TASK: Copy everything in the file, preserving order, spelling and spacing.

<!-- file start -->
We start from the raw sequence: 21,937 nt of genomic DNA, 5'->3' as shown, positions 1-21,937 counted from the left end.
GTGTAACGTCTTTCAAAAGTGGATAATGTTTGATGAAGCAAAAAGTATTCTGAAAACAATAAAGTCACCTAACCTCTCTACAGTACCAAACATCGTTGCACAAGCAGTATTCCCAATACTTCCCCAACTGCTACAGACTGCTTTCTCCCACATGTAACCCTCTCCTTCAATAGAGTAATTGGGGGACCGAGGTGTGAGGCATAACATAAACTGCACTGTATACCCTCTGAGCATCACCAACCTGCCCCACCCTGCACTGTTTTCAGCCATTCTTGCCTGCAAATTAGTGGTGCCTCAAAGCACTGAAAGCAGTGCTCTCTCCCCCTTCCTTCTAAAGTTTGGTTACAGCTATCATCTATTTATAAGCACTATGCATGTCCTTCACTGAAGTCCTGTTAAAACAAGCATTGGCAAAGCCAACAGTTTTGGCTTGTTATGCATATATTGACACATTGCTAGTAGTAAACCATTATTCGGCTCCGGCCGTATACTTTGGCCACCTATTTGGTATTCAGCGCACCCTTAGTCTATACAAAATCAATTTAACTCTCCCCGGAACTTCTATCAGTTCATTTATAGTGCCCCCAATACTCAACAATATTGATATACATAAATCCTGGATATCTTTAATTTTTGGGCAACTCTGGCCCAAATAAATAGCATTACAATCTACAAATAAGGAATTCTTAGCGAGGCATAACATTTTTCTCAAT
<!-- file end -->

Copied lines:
We start from the raw sequence: 21,937 nt of genomic DNA, 5'->3' as shown, positions 1-21,937 counted from the left end.
GTGTAACGTCTTTCAAAAGTGGATAATGTTTGATGAAGCAAAAAGTATTCTGAAAACAATAAAGTCACCTAACCTCTCTACAGTACCAAACATCGTTGCACAAGCAGTATTCCCAATACTTCCCCAACTGCTACAGACTGCTTTCTCCCACATGTAACCCTCTCCTTCAATAGAGTAATTGGGGGACCGAGGTGTGAGGCATAACATAAACTGCACTGTATACCCTCTGAGCATCACCAACCTGCCCCACCCTGCACTGTTTTCAGCCATTCTTGCCTGCAAATTAGTGGTGCCTCAAAGCACTGAAAGCAGTGCTCTCTCCCCCTTCCTTCTAAAGTTTGGTTACAGCTATCATCTATTTATAAGCACTATGCATGTCCTTCACTGAAGTCCTGTTAAAACAAGCATTGGCAAAGCCAACAGTTTTGGCTTGTTATGCATATATTGACACATTGCTAGTAGTAAACCATTATTCGGCTCCGGCCGTATACTTTGGCCACCTATTTGGTATTCAGCGCACCCTTAGTCTATACAAAATCAATTTAACTCTCCCCGGAACTTCTATCAGTTCATTTATAGTGCCCCCAATACTCAACAATATTGATATACATAAATCCTGGATATCTTTAATTTTTGGGCAACTCTGGCCCAAATAAATAGCATTACAATCTACAAATAAGGAATTCTTAGCGAGGCATAACATTTTTCTCAAT